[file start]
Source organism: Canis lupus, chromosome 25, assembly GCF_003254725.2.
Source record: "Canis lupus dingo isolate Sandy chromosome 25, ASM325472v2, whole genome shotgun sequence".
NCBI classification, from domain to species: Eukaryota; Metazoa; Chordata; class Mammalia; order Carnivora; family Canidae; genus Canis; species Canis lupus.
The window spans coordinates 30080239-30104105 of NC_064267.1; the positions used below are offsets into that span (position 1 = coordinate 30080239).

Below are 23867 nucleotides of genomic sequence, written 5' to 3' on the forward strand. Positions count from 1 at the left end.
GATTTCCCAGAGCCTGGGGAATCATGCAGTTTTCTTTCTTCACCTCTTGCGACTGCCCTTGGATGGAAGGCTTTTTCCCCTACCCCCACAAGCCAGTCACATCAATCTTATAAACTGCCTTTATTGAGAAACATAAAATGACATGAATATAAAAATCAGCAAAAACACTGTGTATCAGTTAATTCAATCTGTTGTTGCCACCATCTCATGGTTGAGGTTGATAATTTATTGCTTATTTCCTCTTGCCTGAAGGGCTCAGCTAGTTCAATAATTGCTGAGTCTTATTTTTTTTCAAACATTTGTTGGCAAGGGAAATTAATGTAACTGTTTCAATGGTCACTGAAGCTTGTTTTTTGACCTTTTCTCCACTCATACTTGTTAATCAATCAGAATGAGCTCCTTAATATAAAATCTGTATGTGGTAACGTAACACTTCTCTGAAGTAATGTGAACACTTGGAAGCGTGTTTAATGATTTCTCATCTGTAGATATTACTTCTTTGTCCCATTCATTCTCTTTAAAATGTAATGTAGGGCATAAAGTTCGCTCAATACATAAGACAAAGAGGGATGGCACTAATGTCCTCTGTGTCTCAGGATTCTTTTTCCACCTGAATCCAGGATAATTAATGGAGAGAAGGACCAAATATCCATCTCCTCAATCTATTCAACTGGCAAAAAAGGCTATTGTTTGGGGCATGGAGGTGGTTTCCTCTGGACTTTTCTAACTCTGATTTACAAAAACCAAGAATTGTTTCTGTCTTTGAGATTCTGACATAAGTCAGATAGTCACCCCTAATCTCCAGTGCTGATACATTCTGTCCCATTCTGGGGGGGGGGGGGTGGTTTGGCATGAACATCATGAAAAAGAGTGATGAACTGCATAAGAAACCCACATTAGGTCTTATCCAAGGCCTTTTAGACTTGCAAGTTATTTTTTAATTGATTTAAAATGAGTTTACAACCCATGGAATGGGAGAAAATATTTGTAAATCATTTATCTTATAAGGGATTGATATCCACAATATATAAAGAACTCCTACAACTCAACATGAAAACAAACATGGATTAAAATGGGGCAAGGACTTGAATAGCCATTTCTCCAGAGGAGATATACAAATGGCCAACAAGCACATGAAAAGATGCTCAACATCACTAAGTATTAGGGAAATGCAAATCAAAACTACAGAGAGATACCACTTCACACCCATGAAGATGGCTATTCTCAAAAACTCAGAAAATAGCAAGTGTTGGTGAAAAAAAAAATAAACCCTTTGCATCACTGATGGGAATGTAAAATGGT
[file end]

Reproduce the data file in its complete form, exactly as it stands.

Source organism: Canis lupus, chromosome 25, assembly GCF_003254725.2.
Source record: "Canis lupus dingo isolate Sandy chromosome 25, ASM325472v2, whole genome shotgun sequence".
NCBI classification, from domain to species: Eukaryota; Metazoa; Chordata; class Mammalia; order Carnivora; family Canidae; genus Canis; species Canis lupus.
The window spans coordinates 30080239-30104105 of NC_064267.1; the positions used below are offsets into that span (position 1 = coordinate 30080239).

Below are 23867 nucleotides of genomic sequence, written 5' to 3' on the forward strand. Positions count from 1 at the left end.
GATTTCCCAGAGCCTGGGGAATCATGCAGTTTTCTTTCTTCACCTCTTGCGACTGCCCTTGGATGGAAGGCTTTTTCCCCTACCCCCACAAGCCAGTCACATCAATCTTATAAACTGCCTTTATTGAGAAACATAAAATGACATGAATATAAAAATCAGCAAAAACACTGTGTATCAGTTAATTCAATCTGTTGTTGCCACCATCTCATGGTTGAGGTTGATAATTTATTGCTTATTTCCTCTTGCCTGAAGGGCTCAGCTAGTTCAATAATTGCTGAGTCTTATTTTTTTTCAAACATTTGTTGGCAAGGGAAATTAATGTAACTGTTTCAATGGTCACTGAAGCTTGTTTTTTGACCTTTTCTCCACTCATACTTGTTAATCAATCAGAATGAGCTCCTTAATATAAAATCTGTATGTGGTAACGTAACACTTCTCTGAAGTAATGTGAACACTTGGAAGCGTGTTTAATGATTTCTCATCTGTAGATATTACTTCTTTGTCCCATTCATTCTCTTTAAAATGTAATGTAGGGCATAAAGTTCGCTCAATACATAAGACAAAGAGGGATGGCACTAATGTCCTCTGTGTCTCAGGATTCTTTTTCCACCTGAATCCAGGATAATTAATGGAGAGAAGGACCAAATATCCATCTCCTCAATCTATTCAACTGGCAAAAAAGGCTATTGTTTGGGGCATGGAGGTGGTTTCCTCTGGACTTTTCTAACTCTGATTTACAAAAACCAAGAATTGTTTCTGTCTTTGAGATTCTGACATAAGTCAGATAGTCACCCCTAATCTCCAGTGCTGATACATTCTGTCCCATTCTGGGGGGGGGGGGGTGGTTTGGCATGAACATCATGAAAAAGAGTGATGAACTGCATAAGAAACCCACATTAGGTCTTATCCAAGGCCTTTTAGACTTGCAAGTTATTTTTTAATTGATTTAAAATGAGTTTACAACCCATGGAATGGGAGAAAATATTTGTAAATCATTTATCTTATAAGGGATTGATATCCACAATATATAAAGAACTCCTACAACTCAACATGAAAACAAACATGGATTAAAATGGGGCAAGGACTTGAATAGCCATTTCTCCAGAGGAGATATACAAATGGCCAACAAGCACATGAAAAGATGCTCAACATCACTAAGTATTAGGGAAATGCAAATCAAAACTACAGAGAGATACCACTTCACACCCATGAAGATGGCTATTCTCAAAAACTCAGAAAATAGCAAGTGTTGGTGAAAAAAAAAATAAACCCTTTGCATCACTGATGGGAATGTAAAATGGT